Is your 300 due for an oil change? Check your owner's manual for the oil-change interval recommended by Chrysler; if your car is close to the schedule already, then it is time to change oil. Failure to change the engine oil regularly can be fatal not just to your engine's moving parts (as lack of oil increases friction) but also to lives.
- Flush your brake fluid when necessary.
Over time, brake fluid absorbs moisture enough to cause your car's brake parts to rust. See to it that the brake reservoir is filled up to the "full" mark. If it is not, or if your 300 has not had a flush in more than two years, then flush the brake fluid as soon as possible. This way, you will keep any brake issue from happening.
- Check your car battery regularly.
Driving with a dying battery is an accident waiting to happen. No one wants to be stranded and exposed to the risks of the road. Check your battery—its terminals should be free from corrosion. If the terminals are corroded, use a wire cable brush to clean it off. Make sure also that the positive and negative leads on the battery terminals are tight. If they are loose, secure them tightly.
Chrysler 300: A Quick Car that Sustains
It all started in 1953 when Chrysler’s chief engineer, Robert MacGregor Rodger, thought of producing a model that can carry a Hemi engine that can reach 300 horsepower. Pursuing his plans despite the lack in budget, he bolted various parts from Chrysler models Imperial, New Yorker, and Windsor together, giving birth to the Chrysler 300. Since then, the model has taken a bumpy road in the market including a twenty-year pit stop.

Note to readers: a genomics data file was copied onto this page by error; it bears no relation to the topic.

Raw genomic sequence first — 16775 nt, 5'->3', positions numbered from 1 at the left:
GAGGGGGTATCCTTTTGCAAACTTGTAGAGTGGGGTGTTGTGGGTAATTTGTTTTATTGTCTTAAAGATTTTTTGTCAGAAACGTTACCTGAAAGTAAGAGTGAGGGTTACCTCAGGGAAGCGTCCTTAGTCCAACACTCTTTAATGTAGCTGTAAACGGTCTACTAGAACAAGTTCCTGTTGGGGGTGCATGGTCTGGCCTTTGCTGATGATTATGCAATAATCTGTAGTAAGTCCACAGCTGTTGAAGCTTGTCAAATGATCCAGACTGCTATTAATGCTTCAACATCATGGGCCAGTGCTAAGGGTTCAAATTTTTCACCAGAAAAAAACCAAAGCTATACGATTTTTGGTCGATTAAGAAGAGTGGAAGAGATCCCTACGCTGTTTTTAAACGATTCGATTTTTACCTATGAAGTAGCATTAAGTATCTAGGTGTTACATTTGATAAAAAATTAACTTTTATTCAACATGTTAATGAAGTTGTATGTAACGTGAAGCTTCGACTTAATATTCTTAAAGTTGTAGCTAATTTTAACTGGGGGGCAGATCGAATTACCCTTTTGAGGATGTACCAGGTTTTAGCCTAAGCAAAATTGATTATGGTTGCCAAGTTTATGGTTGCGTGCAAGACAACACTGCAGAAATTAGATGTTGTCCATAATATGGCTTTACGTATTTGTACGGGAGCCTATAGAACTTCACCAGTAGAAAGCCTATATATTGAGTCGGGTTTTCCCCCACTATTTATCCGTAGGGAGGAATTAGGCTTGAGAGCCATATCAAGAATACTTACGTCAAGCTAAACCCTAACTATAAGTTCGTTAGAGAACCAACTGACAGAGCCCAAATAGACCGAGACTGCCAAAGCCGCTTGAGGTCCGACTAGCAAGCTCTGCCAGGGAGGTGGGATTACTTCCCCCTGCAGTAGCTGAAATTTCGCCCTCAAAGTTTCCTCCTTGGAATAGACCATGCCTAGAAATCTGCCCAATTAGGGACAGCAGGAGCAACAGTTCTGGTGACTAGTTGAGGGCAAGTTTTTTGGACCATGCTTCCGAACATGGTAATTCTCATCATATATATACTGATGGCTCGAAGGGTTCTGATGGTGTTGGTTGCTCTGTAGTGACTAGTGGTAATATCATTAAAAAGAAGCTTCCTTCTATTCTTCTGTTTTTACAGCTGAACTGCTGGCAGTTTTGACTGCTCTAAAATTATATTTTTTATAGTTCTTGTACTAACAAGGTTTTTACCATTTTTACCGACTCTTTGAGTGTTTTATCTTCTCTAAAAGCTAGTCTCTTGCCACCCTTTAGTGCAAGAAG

1955: Quick beginnings
When Chrysler 300 was released in 1955, it has immediately caught the attention of many as it literally ran miles ahead of the other cars in its generation. Thanks to its Hemi engine, it can be driven at an excellent 300 hp, making it the most powerful production car in the US during the time. However, Chrysler thought that they needed to make a look that can match the performance of the Chrysler 300.
1957-1960: First major changes
1957 marks a milestone in the Chrysler 300 styling as it has underwent an obvious facelift. It featured tailfins which are very popular during the ‘50s and ‘60s. A convertible option was available and the interiors were styled with fine leather materials. The Chrysler 300 exuded glamour and sex appeal, making it a popular purchase for the coming years.
In 1959, it started to use a 423-cubic-inch wedge motor, giving the Hemi engine a long sabbatical. Come 1960, however, it featured a ram-tuned long runner intake manifold that made it reach 400 hp. This obviously excited many consumers as sales reached up to a 75% increase from the previous year.
1967-1971: Prelude to a long break
The Chrysler 300 started to cope with the fast pace of technology in 1967 with upgrades such as power windows, cruise control system, power seats, and electric door lock above all. In 1969, its styling was upgraded into the famous fuselage design. However, sales still dived and the last 300 units in the next 20 years or so were produced in 1971.
1999-2004: The Chrysler 300 comeback
After almost 30 years of ceased production, the Chrysler 300 came back to showrooms in 1999. It made quite a stir because it became a four-door, front-wheel drive sedan which is the exact opposite of the two-door, rear-wheel driven Chrysler 300s of the past. Nonetheless, it retained the leather seating surfaces and power seats the model is known for. It savored the attention and made no notable modifications until 2005.
2005-present: A car to stay
The year 2005 marks the return of the Hemi engine. This time, it has the ability to conserve fuel by shutting half its capacity when the vehicle is under light load. It also boasts of other high-end features including an 8.4-inch Uconnect Touch and a special Beats by Dr. Dre sound system. Indeed, the Chrysler 300 may have left the market for quite some time, but it seems like it does not intend to rest for good.